Inside, the Mazda 6 offers a totally revamped cabin. Like the exterior, the interior boasts more style than before. Flowing lines connect the door panels to the dashboard and the wide center stack. Even the base-level Sport uses upscale materials and a thick steering wheel puts drivers in control.
Functionally, the interior also works well. Steering wheels are chock full of switches and knobs — 17 total in our test car, not including the paddles — but once drivers memorize them, they’re very convenient. Climate controls are easy to use, though their display screen — which also houses the clock — washes out on sunny days. And while the touchscreen navigation system is located above the air vents and far from the driver’s hand, a center-mounted control is well-placed and easy to use.
For drivers interested in comfort, the front seats are the place to be. They’re well-bolstered and cushy, making easy work of long drives. That’s especially true of the leather in Touring and Grand Touring models, though we found the Sport’s cloth upholstery to be similarly supportive and comfortable. Compared to class leaders, the Mazda 6 is certainly on par.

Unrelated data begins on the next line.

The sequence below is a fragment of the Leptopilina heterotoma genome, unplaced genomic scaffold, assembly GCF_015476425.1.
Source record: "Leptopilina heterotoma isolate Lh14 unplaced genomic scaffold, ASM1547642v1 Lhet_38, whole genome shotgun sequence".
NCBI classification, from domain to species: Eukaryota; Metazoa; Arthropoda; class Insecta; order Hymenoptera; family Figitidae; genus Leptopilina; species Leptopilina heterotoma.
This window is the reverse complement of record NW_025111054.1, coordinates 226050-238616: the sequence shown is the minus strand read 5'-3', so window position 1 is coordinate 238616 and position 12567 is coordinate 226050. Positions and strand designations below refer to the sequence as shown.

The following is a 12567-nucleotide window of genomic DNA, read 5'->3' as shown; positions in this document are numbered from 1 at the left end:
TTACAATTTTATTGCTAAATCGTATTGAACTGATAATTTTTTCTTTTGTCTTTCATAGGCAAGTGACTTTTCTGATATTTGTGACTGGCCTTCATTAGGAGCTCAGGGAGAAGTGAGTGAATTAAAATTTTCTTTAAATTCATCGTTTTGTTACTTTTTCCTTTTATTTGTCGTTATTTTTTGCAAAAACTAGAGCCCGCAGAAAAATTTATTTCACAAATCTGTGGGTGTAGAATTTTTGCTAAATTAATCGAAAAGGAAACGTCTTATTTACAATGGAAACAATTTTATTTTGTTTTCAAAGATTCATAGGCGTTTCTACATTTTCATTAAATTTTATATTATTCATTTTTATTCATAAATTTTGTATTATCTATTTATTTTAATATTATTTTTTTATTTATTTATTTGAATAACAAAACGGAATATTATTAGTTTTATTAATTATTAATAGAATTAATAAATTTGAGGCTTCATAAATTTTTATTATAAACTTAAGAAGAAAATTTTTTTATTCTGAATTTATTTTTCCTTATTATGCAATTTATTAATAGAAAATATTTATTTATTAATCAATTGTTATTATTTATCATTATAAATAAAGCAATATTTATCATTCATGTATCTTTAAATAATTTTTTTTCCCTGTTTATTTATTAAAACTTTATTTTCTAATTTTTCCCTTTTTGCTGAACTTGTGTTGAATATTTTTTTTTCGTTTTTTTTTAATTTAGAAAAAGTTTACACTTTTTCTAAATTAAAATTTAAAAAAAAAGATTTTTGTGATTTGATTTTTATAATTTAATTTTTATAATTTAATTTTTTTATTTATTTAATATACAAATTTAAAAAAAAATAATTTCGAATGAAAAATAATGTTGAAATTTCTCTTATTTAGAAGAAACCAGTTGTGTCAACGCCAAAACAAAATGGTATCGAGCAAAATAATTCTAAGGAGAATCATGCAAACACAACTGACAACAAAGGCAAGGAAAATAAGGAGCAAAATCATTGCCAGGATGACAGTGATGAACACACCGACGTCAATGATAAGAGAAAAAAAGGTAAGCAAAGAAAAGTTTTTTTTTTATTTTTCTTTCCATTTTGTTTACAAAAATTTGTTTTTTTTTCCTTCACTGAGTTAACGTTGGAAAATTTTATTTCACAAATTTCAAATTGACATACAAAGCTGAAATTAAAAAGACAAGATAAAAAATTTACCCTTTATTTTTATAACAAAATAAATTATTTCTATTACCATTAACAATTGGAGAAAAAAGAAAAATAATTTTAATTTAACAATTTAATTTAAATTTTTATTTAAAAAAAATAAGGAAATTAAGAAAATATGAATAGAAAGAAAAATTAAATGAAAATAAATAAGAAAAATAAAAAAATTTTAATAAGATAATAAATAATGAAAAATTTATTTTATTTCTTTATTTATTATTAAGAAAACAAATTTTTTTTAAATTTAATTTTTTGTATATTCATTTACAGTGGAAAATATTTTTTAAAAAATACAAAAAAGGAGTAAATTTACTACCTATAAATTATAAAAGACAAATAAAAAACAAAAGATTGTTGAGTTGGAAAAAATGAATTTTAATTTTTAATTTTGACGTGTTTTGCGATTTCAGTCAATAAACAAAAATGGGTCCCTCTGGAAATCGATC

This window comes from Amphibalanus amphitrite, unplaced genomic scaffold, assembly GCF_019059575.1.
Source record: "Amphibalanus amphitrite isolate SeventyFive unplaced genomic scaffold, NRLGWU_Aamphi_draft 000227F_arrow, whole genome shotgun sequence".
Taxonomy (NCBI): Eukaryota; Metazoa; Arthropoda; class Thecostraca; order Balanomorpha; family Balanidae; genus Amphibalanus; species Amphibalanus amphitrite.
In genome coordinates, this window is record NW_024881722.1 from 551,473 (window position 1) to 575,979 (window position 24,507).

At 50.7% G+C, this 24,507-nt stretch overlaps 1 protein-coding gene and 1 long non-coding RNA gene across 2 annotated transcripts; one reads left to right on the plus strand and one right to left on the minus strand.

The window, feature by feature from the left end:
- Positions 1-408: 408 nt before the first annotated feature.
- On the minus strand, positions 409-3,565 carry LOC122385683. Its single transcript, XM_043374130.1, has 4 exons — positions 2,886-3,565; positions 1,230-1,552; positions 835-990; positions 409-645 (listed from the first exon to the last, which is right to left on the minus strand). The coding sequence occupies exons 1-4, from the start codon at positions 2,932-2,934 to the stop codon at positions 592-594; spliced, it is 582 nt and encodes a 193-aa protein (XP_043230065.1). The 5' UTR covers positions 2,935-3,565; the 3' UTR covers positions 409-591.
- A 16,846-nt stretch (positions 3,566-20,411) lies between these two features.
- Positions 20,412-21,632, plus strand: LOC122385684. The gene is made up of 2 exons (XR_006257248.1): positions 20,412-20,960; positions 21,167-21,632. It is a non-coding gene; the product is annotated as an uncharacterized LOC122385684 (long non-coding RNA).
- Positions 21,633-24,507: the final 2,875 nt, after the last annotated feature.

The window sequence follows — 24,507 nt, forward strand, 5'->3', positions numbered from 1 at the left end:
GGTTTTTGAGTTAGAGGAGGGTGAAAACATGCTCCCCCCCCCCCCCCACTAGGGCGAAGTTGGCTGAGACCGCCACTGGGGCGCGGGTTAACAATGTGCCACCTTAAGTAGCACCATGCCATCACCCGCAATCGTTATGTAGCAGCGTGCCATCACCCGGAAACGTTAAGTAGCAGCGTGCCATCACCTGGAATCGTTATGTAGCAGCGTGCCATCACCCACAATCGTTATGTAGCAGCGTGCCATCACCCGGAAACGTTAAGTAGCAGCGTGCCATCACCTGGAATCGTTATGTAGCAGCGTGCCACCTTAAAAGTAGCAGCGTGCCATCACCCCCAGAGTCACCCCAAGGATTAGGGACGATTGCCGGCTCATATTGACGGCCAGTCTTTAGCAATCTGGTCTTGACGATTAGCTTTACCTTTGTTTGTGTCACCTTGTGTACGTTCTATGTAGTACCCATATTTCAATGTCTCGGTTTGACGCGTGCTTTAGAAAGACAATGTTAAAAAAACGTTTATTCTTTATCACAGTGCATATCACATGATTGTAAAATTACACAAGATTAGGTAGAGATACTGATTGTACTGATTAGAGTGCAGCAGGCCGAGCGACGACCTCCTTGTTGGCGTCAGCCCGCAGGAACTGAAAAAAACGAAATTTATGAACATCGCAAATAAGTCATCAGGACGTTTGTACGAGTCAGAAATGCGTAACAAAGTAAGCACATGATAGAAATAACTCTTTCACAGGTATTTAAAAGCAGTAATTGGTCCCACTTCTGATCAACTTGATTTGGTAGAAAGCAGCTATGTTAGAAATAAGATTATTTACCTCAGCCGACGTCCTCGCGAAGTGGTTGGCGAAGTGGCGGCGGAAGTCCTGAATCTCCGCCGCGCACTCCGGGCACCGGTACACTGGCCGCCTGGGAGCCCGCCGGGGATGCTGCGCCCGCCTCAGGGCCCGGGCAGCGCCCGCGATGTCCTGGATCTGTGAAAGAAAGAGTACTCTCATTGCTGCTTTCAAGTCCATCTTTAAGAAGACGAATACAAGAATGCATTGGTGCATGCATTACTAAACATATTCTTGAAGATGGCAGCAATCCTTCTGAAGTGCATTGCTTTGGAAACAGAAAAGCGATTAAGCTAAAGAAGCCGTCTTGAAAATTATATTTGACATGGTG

The backseats are also a strong point. Despite its low-slung, coupe-like styling, the Mazda 6 somehow incorporates enough headroom for tall passengers to ride comfortably. It’s a lesson that could be learned by some other brands with similar styling and a cramped rear seat. Compared to rivals, legroom is merely average. A tall driver with a tall passenger in back may be cramped, for example — just like in most midsize sedans.
Behind the passengers, trunk space is merely adequate. At 14.8 cu ft, the Mazda 6 brings up the rear among midsize sedans, as it offers less cargo room than the Ford Fusion, Honda Accord, Hyundai Sonata and Toyota Camry.
For a car that’s so focused on driving pleasure, technology is a strong point. The most important advancements relate to safety, as the new Mazda 6 debuts six new high-tech safety features. Such items include radar cruise control, a blind spot monitor, a lane departure warning system and rear cross traffic alert to help drivers leaving parking spots. There’s also a high beam control feature that dims the brights when they detect an approaching vehicle. And Mazda’s Smart City Brake Support can stop the car if it detects an impending crash.
Of course, nearly all of this technology is optional. High beam control, for instance, can only be ordered as part of the Advanced Package — a $2,080 option that’s only offered on the high-level Grand Touring trim. And while Touring models offer Smart City Brake Support and a navigation system in the $2,000 Touring Technology package, you have to step up to the Grand Touring trim for radar cruise control.
But the technology will impress those who opt for it. One reason is because it’s so easy to use. The radar cruise control, for instance, works with a simple steering wheel stalk. In our tests, it was always easy to program and kept a predictable following distance. The same is true for Mazda’s blind spot monitor, which warns drivers if a vehicle is in a blind spot. A chime sounds if drivers try to signal towards that vehicle.